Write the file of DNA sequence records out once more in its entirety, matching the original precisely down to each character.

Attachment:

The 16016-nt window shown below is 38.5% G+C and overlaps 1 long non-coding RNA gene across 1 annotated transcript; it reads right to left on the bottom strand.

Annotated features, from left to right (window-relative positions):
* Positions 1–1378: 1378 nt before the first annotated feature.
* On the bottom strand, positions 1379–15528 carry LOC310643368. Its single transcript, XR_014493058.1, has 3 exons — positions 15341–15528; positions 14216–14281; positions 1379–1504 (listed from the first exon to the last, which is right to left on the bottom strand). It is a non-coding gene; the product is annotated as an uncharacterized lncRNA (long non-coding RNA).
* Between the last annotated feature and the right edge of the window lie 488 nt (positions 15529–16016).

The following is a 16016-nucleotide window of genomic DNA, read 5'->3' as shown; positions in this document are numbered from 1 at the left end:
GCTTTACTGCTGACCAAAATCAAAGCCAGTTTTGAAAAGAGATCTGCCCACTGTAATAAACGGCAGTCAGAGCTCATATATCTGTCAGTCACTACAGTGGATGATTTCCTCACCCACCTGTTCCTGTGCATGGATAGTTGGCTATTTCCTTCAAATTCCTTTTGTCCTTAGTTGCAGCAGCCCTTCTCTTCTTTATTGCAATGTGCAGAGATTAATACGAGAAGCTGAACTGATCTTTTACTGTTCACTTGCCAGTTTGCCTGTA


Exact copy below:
The 16016-nt window shown below is 38.5% G+C and overlaps 1 long non-coding RNA gene across 1 annotated transcript; it reads right to left on the bottom strand.

Annotated features, from left to right (window-relative positions):
* Positions 1–1378: 1378 nt before the first annotated feature.
* On the bottom strand, positions 1379–15528 carry LOC310643368. Its single transcript, XR_014493058.1, has 3 exons — positions 15341–15528; positions 14216–14281; positions 1379–1504 (listed from the first exon to the last, which is right to left on the bottom strand). It is a non-coding gene; the product is annotated as an uncharacterized lncRNA (long non-coding RNA).
* Between the last annotated feature and the right edge of the window lie 488 nt (positions 15529–16016).

The following is a 16016-nucleotide window of genomic DNA, read 5'->3' as shown; positions in this document are numbered from 1 at the left end:
GCTTTACTGCTGACCAAAATCAAAGCCAGTTTTGAAAAGAGATCTGCCCACTGTAATAAACGGCAGTCAGAGCTCATATATCTGTCAGTCACTACAGTGGATGATTTCCTCACCCACCTGTTCCTGTGCATGGATAGTTGGCTATTTCCTTCAAATTCCTTTTGTCCTTAGTTGCAGCAGCCCTTCTCTTCTTTATTGCAATGTGCAGAGATTAATACGAGAAGCTGAACTGATCTTTTACTGTTCACTTGCCAGTTTGCCTGTA